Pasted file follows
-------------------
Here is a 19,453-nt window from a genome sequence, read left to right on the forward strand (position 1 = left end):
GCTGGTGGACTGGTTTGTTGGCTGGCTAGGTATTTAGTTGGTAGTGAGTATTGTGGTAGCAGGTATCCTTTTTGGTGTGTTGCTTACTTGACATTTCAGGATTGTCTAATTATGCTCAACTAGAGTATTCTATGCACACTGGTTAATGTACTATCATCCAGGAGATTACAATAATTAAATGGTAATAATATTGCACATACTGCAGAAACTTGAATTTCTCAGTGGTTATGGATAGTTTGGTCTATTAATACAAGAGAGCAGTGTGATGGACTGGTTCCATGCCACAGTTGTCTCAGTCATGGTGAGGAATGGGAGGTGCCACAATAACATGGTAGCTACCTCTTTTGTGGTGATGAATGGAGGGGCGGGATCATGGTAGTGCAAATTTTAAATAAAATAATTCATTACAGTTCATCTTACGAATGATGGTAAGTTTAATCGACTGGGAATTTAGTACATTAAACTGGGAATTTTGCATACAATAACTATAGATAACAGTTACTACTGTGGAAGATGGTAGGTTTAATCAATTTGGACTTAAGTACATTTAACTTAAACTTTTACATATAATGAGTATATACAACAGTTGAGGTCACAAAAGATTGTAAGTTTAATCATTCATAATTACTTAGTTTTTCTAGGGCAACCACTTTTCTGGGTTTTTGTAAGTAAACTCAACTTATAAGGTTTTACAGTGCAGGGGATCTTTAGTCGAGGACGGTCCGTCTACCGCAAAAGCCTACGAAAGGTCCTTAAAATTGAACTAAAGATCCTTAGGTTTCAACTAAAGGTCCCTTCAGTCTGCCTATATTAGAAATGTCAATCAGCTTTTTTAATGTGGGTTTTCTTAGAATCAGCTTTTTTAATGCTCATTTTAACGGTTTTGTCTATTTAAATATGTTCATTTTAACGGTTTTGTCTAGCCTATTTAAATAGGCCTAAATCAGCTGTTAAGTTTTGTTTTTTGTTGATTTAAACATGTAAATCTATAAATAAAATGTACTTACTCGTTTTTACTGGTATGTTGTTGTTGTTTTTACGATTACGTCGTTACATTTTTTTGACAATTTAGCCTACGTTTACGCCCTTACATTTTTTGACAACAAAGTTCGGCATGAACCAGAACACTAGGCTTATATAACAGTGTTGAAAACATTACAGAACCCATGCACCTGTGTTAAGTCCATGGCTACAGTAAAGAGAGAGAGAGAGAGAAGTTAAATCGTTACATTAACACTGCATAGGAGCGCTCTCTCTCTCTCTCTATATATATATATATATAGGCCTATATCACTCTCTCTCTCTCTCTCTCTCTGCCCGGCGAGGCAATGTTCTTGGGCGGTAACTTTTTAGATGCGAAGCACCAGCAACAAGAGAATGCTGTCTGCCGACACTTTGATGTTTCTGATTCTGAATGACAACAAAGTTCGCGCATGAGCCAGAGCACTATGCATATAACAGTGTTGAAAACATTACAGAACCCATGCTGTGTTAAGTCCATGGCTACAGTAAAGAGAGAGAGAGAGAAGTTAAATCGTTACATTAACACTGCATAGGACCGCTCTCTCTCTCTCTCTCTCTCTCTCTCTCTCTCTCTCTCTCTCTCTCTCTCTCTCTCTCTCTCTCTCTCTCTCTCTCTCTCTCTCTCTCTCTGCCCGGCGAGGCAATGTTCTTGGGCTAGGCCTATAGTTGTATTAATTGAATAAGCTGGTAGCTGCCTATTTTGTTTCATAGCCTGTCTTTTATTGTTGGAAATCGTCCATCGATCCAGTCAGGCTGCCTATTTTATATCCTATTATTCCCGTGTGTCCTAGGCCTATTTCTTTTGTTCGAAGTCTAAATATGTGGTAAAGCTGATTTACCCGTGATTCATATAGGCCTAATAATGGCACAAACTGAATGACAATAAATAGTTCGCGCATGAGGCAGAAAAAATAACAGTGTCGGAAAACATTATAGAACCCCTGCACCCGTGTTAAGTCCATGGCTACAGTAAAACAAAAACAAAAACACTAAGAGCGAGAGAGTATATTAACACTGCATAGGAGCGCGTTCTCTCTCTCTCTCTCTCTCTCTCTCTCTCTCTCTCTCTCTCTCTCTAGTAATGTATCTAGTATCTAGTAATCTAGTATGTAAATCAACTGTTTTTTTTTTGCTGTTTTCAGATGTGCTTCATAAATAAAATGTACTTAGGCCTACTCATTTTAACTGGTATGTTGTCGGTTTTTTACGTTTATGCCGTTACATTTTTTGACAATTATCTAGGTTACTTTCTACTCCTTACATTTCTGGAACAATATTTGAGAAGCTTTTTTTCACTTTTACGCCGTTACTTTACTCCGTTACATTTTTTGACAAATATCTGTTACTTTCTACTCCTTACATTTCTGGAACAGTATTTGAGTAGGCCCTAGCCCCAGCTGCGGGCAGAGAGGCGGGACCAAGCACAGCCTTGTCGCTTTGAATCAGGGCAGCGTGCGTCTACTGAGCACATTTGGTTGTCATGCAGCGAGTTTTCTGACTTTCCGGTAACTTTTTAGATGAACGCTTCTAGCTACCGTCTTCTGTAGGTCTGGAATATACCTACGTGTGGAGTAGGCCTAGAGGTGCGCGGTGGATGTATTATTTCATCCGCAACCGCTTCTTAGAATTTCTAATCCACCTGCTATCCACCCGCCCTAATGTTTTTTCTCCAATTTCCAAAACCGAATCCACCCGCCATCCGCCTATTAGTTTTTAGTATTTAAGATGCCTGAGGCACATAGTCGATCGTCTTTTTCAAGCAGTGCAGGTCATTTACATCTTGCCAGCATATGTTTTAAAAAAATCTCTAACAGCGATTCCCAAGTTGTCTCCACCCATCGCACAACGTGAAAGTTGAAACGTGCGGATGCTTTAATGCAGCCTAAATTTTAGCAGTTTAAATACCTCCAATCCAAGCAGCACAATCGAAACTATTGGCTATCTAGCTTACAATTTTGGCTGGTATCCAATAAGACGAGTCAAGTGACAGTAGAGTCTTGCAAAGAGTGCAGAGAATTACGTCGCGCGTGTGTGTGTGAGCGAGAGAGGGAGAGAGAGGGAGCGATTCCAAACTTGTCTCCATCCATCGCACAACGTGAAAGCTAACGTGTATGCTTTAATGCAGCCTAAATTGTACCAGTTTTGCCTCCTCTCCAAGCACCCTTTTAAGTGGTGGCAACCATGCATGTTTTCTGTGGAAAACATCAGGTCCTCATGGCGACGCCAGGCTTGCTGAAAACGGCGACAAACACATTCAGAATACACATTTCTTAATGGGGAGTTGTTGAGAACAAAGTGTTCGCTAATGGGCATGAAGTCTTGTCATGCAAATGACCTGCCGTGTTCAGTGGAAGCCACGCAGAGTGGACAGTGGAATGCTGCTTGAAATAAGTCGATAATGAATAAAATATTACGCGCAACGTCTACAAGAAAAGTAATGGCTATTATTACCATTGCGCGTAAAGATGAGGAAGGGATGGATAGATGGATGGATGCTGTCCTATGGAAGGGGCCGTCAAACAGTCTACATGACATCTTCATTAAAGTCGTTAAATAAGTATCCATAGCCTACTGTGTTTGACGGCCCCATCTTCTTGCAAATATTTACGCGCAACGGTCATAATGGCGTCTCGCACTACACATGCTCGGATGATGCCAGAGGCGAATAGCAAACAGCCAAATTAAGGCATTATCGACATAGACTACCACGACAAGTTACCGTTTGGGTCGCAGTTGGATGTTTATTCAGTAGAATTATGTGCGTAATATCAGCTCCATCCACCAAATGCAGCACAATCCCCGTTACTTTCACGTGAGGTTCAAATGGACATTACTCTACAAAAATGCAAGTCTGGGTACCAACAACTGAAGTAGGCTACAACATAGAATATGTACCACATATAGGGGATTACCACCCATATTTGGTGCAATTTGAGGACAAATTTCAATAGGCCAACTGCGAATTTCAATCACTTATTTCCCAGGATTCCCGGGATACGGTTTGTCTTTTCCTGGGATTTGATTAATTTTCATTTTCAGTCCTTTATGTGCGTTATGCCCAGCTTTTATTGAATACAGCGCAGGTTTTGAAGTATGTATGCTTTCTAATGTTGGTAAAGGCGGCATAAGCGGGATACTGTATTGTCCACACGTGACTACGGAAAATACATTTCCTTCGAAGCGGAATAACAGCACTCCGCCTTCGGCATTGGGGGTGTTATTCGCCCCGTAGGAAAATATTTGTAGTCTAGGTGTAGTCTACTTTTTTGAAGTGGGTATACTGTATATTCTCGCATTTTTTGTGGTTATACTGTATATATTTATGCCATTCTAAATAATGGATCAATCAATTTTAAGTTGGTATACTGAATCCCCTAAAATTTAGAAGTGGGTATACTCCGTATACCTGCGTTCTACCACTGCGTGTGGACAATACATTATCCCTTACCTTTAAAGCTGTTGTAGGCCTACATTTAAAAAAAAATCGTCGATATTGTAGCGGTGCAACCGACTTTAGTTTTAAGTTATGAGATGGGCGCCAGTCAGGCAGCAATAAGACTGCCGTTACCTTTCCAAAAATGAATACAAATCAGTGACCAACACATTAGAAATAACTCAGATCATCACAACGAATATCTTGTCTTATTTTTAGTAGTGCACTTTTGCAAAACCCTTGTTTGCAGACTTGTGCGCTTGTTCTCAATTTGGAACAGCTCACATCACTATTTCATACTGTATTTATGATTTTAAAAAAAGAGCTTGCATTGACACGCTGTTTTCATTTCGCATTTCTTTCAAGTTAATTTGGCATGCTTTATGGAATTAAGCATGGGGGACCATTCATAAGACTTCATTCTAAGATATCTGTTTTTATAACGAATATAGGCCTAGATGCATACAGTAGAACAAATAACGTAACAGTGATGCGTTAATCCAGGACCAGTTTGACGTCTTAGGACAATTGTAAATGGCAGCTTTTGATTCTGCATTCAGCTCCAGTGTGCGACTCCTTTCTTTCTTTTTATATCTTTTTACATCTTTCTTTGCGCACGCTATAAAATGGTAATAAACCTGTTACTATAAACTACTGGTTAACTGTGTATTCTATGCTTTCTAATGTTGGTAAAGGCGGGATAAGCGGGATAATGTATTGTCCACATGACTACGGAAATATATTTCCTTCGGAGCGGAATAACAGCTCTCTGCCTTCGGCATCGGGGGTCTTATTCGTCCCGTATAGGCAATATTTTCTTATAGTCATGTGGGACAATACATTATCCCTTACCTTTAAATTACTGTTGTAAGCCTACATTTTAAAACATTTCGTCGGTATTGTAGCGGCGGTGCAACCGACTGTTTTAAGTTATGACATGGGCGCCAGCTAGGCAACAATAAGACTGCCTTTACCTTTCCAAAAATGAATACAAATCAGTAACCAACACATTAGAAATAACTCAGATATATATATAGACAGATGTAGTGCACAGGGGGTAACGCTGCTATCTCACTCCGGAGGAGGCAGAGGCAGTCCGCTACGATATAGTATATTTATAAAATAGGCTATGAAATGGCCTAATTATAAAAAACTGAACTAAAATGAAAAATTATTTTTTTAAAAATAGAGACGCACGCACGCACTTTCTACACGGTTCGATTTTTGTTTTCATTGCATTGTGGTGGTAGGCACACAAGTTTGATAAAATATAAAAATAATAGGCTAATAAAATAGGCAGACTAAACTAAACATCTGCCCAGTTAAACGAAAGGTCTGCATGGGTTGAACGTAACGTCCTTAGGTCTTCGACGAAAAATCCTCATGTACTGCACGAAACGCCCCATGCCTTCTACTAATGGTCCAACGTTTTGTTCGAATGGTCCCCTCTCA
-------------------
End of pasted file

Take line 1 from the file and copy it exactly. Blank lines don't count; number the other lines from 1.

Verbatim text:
Here is a 19,453-nt window from a genome sequence, read left to right on the forward strand (position 1 = left end):